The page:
Desplat and Umebayashi, surprisingly, were having their scores performed for the first time live, with an assist from the Brussells Philharmonic. That orchestra’s conductor, Dirk Brosse, has become increasingly in demand, having wielded the baton as part of the recent world tour of John Williams’ “Star Wars” fanfares.

And Clint Mansell, after premiering his film music live at last year’s Ghent and earlier this year at movie music showcase Tenerife in the Canary Islands, is now negotiating with Carnegie Hall to have his music performed their next year.

“That’s a direct result of these festivals being a launching pad for new opportunities,” says Messinger about his client.

But not all is sweetness and light. At a time when film budgets are shrinking, composers — whom Urband describes as largely “treated like the end of the food chain” — are especially feeling the pinch. It’s generally acknowledged that film scores comprise a mere 1% of a film’s budget, and are often commissioned so late in the game that deadlines can be brutal.

What’s more, studios and producers are more and more frequently resorting to package or “all in” deals for composers, which require that the talent pay for the production costs out of their own pocket, including the hiring of musicians, studio time, engineers, orchestration, music editing and mixing. “I think composers are taken advantage of in that respect,” says Messinger.

“Fees are dropping, and the idea of hiring people for a package rather than a creative fee, plus expenses, is proliferating,” adds Ringer Ross.

And while Ross observes that some classical organizations use film music to build a younger following “because their older constituents are literally dying off,” she’s skeptical about the outcome, unless it involves somebody like Williams, whose standing summer gig at the Hollywood Bowl, she says, appeals to the L.A. Philharmonic’s subscription base. “Even when Jerry Goldsmith was alive and he tried to do some concerts there it was a tough sell,” she says.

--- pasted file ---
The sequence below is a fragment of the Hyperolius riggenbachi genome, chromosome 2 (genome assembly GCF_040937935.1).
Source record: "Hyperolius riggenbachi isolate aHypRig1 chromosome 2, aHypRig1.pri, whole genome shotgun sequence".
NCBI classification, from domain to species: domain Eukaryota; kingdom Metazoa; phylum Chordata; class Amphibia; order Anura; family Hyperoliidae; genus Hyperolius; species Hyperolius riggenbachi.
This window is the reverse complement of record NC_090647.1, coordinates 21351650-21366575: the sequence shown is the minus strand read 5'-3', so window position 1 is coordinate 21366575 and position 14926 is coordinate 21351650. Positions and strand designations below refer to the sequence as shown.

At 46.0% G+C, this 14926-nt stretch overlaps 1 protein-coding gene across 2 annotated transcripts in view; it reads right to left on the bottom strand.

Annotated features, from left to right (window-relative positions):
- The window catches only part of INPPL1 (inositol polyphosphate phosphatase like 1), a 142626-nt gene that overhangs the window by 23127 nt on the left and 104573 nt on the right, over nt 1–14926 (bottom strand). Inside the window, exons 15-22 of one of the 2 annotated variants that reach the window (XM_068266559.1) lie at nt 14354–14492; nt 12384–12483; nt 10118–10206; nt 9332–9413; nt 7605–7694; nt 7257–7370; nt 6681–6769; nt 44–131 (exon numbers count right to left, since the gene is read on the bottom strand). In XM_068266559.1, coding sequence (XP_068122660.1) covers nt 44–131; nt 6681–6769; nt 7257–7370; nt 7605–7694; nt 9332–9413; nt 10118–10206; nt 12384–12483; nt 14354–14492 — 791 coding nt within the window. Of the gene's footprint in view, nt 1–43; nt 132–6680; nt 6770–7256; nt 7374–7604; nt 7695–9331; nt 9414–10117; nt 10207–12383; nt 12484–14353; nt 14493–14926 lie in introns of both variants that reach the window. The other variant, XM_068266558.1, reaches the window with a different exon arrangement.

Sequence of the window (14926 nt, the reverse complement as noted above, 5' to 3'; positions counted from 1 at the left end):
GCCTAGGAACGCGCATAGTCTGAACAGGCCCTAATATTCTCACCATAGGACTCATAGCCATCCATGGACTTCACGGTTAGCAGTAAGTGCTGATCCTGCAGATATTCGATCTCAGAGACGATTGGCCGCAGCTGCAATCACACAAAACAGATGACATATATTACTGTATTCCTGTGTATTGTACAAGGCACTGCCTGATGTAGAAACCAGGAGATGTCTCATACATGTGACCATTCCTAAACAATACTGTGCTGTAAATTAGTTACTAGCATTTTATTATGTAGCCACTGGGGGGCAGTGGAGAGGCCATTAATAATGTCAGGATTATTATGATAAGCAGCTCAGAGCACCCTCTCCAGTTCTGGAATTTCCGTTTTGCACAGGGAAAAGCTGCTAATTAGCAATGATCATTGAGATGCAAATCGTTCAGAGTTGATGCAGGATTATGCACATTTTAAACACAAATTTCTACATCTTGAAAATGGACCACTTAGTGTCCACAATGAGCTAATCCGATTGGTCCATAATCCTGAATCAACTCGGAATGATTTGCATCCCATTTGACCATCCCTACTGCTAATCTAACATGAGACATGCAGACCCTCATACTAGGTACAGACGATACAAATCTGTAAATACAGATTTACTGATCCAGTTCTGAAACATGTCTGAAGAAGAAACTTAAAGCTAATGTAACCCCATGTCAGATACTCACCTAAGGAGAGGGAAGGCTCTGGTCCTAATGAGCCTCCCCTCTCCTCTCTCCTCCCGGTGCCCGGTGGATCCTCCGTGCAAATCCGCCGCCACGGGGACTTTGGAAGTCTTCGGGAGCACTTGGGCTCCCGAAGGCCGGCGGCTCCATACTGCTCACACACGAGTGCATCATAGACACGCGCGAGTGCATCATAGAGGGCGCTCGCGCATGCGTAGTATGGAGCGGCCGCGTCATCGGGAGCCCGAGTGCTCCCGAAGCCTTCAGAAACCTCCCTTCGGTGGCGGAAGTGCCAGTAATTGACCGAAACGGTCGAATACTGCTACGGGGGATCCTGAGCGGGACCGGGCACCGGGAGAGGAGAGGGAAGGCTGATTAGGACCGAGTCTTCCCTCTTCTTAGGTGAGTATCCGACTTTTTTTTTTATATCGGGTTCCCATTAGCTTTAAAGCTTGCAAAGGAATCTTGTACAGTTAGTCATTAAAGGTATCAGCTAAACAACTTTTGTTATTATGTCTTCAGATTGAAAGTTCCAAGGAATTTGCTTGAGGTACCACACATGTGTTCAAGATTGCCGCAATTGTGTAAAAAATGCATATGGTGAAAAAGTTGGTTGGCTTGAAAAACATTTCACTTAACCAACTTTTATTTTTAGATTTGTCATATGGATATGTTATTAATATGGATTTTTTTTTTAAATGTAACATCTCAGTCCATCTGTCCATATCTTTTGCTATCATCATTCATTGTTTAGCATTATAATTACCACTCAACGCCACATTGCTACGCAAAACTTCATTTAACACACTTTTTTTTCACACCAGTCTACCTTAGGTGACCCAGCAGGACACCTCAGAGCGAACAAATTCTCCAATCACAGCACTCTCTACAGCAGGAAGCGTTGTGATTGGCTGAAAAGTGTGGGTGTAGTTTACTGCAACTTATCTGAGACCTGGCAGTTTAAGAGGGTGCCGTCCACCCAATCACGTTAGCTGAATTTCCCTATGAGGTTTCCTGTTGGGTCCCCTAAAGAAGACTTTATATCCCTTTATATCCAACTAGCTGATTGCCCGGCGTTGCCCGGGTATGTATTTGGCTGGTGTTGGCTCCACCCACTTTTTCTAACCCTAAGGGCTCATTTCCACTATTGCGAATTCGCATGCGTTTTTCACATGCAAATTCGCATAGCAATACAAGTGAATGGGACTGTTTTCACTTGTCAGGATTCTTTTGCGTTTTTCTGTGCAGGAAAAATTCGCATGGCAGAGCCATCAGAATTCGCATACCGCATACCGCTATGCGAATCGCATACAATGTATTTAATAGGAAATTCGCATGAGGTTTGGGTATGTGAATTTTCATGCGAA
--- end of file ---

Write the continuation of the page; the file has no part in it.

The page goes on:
Meanwhile, a movement spearheaded by group of composers to form a union that would protect the interests (including guaranteed salaries) of composers and lyricists working in film, TV and video games — among the few creatives left without a collective bargaining agreement — is gaining ground.

“There has been a tremendous devaluation of music,” says former Society of Composers & Lyricists president James DiPasquale. “Respect for composers has diminished. Technology has marched forward, and our income has plummeted. At the rank-and-file level, it’s very hard for anyone to make a living.”

Desplat — who is enjoying a banner year with such films as “Julie and Julia,” “Coco Before Chanel” and “Fantastic Mr. Fox” under his belt and scores for Terrence Malick’s “Tree of Life” and Roman Polanski’s “The Ghost” in the works — might be sitting on top of the world, but acknowledgement of the composer’s contributions to a movie can be a sore point.

“Many directors don’t understand how precious our point of view can be for them” he said in Ghent. “And about how much of the music should be written or not written. “They’re holding the object they’ve made for so many years so (close) that they think they know everything (about it), but composers have (an objective) view that can really help.”